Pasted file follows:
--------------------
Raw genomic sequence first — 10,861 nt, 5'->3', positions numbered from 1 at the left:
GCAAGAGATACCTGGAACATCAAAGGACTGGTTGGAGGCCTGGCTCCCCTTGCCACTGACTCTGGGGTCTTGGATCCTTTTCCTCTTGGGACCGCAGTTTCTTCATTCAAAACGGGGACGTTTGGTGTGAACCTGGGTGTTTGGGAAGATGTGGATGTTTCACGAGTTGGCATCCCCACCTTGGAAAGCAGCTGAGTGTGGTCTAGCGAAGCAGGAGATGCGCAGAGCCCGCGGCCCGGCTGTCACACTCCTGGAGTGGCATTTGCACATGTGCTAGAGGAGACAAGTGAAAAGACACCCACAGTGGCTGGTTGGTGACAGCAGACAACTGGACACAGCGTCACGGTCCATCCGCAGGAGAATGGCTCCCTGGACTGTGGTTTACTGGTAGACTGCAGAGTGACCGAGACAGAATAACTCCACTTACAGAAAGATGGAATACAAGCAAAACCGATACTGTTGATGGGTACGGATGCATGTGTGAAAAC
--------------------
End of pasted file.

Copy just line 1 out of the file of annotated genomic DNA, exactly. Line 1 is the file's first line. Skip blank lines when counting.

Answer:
Raw genomic sequence first — 10,861 nt, 5'->3', positions numbered from 1 at the left: